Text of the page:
|In this cases, image was acquired in the morning over Ike hurricane. We observe that it is much easier to see the hurricane eye as well as the arms of the hurricane and the rain cells impacts on the sea surface when the incidence angle effect is removed.|
SAR images over the ocean can be considered as images of the sea surface roughness at small centimetric scales.
Indeed, the SAR is an active radar which emits electromagnetic waves and receives them after interactions with the small scales of the surface. Before inverting the backscattered signal to get a geophysical quantity, the first step is generally to convert the complex received signal (phase and amplitude of the electromagnetic wave) into the normalized radar cross section (NRCS). This is the radiometric and geometric calibration step.
As for photography, the NRCS derived from SAR depends on the observed scene as well as the conditions of observation. That is the reason why the NRCS depends on the sensor configuration (incidence angle, polarization, frequency) but also on the small roughnesses of the observed surface (that is why one can derive information related to the sea surface from the NRCS).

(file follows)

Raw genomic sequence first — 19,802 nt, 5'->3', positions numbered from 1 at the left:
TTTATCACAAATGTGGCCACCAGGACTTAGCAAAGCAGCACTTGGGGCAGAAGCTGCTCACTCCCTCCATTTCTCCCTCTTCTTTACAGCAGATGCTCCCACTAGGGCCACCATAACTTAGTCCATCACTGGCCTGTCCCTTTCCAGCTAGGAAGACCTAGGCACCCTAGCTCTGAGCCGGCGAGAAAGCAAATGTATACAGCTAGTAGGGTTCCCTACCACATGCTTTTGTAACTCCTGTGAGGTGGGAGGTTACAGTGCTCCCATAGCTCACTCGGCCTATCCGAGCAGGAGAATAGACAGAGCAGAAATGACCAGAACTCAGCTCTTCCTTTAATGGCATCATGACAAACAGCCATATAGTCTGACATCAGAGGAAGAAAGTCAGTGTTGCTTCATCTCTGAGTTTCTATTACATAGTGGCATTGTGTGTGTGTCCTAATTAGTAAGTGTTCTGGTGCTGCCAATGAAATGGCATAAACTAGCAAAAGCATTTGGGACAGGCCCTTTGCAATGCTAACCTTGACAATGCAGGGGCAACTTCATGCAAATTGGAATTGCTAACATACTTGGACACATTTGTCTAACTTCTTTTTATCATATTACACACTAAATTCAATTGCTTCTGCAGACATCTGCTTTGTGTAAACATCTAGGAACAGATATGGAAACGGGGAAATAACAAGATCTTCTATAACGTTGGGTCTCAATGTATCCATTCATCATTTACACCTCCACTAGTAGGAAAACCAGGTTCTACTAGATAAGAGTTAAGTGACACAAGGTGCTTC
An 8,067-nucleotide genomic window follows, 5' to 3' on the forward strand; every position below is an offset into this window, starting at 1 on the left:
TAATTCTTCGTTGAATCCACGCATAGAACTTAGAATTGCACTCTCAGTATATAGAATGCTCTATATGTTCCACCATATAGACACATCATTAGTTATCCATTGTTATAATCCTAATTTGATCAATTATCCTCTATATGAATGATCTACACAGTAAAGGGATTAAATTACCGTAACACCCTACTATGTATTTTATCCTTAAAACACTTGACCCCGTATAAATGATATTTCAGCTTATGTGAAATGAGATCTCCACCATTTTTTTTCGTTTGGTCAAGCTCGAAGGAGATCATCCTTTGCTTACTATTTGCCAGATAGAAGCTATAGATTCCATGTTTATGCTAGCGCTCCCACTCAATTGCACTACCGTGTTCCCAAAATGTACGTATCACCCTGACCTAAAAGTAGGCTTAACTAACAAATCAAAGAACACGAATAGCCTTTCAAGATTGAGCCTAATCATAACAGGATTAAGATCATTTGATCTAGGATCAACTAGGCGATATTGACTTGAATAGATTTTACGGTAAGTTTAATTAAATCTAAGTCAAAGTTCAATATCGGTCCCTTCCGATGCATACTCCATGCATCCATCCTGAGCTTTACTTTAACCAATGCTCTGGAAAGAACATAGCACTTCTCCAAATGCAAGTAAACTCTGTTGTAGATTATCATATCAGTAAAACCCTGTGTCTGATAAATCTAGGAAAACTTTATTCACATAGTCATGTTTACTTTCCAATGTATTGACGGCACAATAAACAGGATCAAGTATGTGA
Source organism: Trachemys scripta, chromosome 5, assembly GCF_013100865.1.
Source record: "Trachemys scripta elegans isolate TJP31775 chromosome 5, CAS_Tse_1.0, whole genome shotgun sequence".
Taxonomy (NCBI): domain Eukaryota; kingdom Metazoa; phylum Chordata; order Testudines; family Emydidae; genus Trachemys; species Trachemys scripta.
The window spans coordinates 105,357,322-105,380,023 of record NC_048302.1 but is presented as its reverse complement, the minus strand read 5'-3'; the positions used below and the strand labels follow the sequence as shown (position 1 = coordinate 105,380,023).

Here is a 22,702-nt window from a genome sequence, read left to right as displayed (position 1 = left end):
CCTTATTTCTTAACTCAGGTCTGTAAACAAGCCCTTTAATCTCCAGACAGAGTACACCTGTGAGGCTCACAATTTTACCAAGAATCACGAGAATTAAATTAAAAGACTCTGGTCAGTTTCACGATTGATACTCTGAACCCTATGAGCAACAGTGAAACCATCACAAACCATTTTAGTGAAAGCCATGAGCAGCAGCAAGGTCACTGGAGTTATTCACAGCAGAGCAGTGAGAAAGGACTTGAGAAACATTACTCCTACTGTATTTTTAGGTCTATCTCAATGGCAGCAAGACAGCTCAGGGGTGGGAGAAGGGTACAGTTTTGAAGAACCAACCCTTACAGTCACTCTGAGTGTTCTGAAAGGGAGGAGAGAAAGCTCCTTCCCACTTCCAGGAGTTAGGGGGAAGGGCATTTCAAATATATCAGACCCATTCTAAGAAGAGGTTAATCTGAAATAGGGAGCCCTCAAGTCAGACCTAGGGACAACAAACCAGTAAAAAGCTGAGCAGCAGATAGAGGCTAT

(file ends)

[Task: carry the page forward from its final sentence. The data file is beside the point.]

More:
For a given SAR image, the polarization and frequency are constant but the incidence angle variation is significative across the image and impacts NRCS across the image. To limit this instrumental signature and increase the geophysical ones, we use the normalized roughness quantity. It is obtained by dividing the image amplitude by the amplitude corresponding to a roughness observed under an arbitrary constant wind speed and direction as follows :
This correction is particularly interesting as the calibration issues that can happen in products become obvious after transformation to normalized roughness. Indeed, as indicated in the previous equation the correction is applied to an assumed absolutely calibrated product.